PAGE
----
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Kalman: The Good And The Bad Of Chara Playing In Front On The Power Play

BOSTON (CBS) - He answers questions about his new role like some movie assassin explaining why he kills people.

When Zdeno Chara is asked about playing in front of the net during the Bruins' power plays, he speak in typical monotone fashion and doesn't even hint at a smile as he explains that he's just doing his job. And when prompted, he reveals that he is finding at least a little joy in his new role, which paid off for Boston with two goals (one he scored, one he screened the goaltender on for Torey Krug) in the Bruins' 4-1 win against Detroit on Saturday night.

"I think that it's always been the basic of my game. Just work hard and while you're doing that you might as well enjoy that," the Bruins' towering captain said after the Bruins improved to 2-0-0. "It's not always easy but that's just hard work. You have to do whatever you can to help the power play succeed."

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The Bruins' inept power-play performances of the past couple seasons had people from several corners of the hockey world clamoring for a switch of the 6-foot-9 Chara from the point to the slot. It was a weapon coach Claude Julien had utilized a few times now and then, including during the early portions of the 2011 Stanley Cup finals, but was reluctant to use full time. Now, as the coach explained, with players like Krug and Dougie Hamilton available to fill in for Chara at the point, putting the Norris Trophy winning defenseman at a forward position is worth a longer try.

However, the Bruins have to be careful not to lose sight of the long-term implications of such a maneuver and have to keep Chara's well-being (which is in turn in their absolute best interest) in mind before making the blueliner into a full-time power-play forward.

In addition to maybe helping the Bruins, who are 2-for-7 on the power play through two games, to maybe finish in the top half of the league in efficiency for the first time since 2010-11, Julien sees several other benefits for the team and the 36-year-old Chara.

"And when we have to break out, all he does is he works his way back to the offensive blue line and like we said before – lot less skating for him," said Julien, who also noted that Chara was leery but willing when the idea was first broached during training camp. "Probably, it'll manage his ice or as far as his efforts are concerned, he can maybe save a little bit of effort from going and getting the puck back all the time.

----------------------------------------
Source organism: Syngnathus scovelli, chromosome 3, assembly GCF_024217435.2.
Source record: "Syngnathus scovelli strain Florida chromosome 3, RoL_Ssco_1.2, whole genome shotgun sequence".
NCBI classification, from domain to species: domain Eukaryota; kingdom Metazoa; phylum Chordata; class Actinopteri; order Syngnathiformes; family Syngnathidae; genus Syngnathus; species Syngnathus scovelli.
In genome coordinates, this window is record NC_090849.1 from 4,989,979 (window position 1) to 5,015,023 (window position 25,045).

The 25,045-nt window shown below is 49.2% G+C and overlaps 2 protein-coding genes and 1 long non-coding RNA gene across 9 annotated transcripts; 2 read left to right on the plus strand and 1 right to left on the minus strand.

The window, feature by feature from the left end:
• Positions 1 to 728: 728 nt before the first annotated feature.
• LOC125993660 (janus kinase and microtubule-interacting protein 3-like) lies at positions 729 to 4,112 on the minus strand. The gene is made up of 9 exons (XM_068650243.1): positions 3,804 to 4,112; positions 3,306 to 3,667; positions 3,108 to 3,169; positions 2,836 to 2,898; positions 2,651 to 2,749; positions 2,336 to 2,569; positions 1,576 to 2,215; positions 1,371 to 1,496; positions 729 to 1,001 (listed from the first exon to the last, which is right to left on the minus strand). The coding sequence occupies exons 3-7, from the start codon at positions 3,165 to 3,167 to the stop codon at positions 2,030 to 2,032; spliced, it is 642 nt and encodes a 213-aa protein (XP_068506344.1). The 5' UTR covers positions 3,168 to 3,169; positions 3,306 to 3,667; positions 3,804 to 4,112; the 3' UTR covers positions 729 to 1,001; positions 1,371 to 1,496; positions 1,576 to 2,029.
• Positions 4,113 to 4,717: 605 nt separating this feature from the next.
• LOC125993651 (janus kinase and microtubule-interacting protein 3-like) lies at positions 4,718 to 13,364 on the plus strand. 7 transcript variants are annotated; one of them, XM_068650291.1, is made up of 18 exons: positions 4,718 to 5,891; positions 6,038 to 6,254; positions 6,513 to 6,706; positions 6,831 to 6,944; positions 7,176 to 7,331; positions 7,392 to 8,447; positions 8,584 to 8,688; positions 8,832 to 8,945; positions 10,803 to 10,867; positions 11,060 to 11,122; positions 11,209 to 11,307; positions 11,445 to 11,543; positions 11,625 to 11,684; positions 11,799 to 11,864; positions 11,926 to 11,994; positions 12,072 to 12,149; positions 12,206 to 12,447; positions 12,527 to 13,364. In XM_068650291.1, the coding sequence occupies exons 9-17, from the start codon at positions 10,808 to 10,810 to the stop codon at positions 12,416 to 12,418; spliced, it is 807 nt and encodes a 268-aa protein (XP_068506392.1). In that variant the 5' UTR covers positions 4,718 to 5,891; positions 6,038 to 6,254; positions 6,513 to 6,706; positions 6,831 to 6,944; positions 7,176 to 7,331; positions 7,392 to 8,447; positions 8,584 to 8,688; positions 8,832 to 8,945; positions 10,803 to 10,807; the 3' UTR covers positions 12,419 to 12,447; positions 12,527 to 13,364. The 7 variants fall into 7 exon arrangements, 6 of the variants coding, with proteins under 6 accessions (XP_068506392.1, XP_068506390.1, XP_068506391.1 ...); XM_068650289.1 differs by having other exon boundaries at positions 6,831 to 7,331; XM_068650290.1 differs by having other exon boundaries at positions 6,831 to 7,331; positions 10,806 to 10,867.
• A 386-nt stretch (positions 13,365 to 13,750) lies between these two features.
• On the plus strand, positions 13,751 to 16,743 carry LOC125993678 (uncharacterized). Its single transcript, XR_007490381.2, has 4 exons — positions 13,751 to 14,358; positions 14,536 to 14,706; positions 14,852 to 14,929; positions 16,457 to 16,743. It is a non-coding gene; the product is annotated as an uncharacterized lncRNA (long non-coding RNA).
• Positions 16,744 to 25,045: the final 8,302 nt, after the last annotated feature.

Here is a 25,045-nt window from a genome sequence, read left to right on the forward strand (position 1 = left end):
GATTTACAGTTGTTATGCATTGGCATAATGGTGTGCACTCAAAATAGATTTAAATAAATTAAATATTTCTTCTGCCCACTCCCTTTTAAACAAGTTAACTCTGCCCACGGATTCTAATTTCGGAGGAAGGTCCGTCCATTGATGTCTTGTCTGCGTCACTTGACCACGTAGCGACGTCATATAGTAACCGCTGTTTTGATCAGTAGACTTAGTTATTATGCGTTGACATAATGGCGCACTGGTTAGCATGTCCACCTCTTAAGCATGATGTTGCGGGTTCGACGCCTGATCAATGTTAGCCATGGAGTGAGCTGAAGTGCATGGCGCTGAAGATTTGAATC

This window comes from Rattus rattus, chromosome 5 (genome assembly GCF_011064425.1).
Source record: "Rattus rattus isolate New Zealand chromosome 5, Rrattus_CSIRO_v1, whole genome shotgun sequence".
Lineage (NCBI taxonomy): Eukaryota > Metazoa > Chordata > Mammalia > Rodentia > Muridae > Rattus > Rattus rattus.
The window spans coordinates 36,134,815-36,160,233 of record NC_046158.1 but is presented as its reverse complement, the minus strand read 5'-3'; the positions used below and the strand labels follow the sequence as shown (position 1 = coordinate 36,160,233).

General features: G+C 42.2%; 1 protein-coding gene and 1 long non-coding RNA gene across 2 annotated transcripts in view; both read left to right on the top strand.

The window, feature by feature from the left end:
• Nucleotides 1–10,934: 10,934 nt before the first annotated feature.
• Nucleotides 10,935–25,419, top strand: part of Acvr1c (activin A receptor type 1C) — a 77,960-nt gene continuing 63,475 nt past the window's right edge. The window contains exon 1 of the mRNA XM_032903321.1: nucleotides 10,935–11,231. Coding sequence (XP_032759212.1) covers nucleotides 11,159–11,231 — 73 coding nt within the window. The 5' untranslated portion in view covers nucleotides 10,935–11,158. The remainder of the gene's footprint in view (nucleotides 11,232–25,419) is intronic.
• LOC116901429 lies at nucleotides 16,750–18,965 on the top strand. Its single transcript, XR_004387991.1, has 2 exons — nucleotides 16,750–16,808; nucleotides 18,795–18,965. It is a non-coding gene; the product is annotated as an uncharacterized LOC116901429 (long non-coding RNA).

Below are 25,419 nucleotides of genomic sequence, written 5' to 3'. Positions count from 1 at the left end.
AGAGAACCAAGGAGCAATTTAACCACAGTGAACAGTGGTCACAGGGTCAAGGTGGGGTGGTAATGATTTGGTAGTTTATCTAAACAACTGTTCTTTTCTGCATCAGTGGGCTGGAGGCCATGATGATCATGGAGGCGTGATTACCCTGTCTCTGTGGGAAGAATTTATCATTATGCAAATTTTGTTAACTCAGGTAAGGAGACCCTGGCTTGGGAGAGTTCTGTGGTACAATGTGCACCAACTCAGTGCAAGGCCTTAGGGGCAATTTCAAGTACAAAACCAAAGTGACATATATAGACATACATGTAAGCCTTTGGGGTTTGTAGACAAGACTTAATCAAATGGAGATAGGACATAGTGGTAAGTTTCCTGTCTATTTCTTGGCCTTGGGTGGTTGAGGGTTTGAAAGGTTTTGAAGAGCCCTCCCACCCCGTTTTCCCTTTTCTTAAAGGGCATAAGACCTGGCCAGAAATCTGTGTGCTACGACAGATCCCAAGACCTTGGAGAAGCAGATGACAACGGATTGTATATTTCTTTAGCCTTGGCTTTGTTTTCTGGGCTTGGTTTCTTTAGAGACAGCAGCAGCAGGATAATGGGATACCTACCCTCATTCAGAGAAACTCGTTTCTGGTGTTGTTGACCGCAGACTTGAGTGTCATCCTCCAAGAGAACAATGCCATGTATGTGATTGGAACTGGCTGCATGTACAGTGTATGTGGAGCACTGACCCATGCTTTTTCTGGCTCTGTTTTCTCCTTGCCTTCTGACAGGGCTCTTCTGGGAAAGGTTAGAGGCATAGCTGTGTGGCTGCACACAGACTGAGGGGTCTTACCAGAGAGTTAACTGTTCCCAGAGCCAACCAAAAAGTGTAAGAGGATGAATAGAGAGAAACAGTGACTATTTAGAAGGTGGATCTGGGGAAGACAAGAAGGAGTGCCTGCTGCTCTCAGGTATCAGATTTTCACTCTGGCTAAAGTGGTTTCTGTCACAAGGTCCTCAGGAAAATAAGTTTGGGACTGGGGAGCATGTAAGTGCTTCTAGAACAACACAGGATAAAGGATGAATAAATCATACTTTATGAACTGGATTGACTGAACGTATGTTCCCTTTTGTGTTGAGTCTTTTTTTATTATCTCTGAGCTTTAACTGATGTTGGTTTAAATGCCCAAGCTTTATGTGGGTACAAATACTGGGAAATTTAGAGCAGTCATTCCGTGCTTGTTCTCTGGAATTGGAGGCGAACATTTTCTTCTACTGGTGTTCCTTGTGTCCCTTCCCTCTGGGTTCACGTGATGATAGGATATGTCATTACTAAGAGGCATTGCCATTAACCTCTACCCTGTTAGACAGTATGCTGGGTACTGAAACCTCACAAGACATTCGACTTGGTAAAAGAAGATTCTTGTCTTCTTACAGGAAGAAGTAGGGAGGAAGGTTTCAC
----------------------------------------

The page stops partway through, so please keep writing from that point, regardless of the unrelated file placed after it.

Less skating could make Chara's 25 to 30 minutes of ice time less taxing. And there's no doubt he's going to win 99 percent of the puck battles. But one has to wonder what type of ill effects playing in front of the net will have on Chara. Tampa Bay and Detroit sort of backed off the big man. Undoubtedly other teams are going to go at him. Typically, that's the only chance teams have of wearing down Chara in the corners and now they'll try the same tactic in the slot.

We all know about Chara's unique fitness and strength and his devotion to a stringent regimen to stay young beyond his years. But, contrary to popular belief, he's not a feeling-less droid. Against some teams, he's going to take the type of beating he's never faced before as a professional. There are going to be cross checks to the back and slashes to the legs (from skaters and goalies) – some of which will be called for penalties and some that will go unseen. Chara's going to have maintain a high threshold for pain and a thick skin to avoid retaliation penalties.

Over the course of the long season, it'll be best for Julien and his staff to enact the Chara-in-front plan when it's most needed. Against softer teams like Tampa Bay and Detroit, it's fine to plant the monster at the top of the crease. When the physicality amps up, say against Philadelphia, or the opposing goaltender is known for some extracurricular stick work, it might be best to slide Chara back to his more natural position and let the likes of Milan Lucic absorb the shots.

Chara's value as a defenseman is what's most important to the Bruins, and it's up to them to preserve him for that role and not get hypnotized by power-play success to the point that they risk Chara's health.

Matt Kalman covers the Bruins for and also contributes to and several other media outlets. Follow him on Twitter @TheBruinsBlog.


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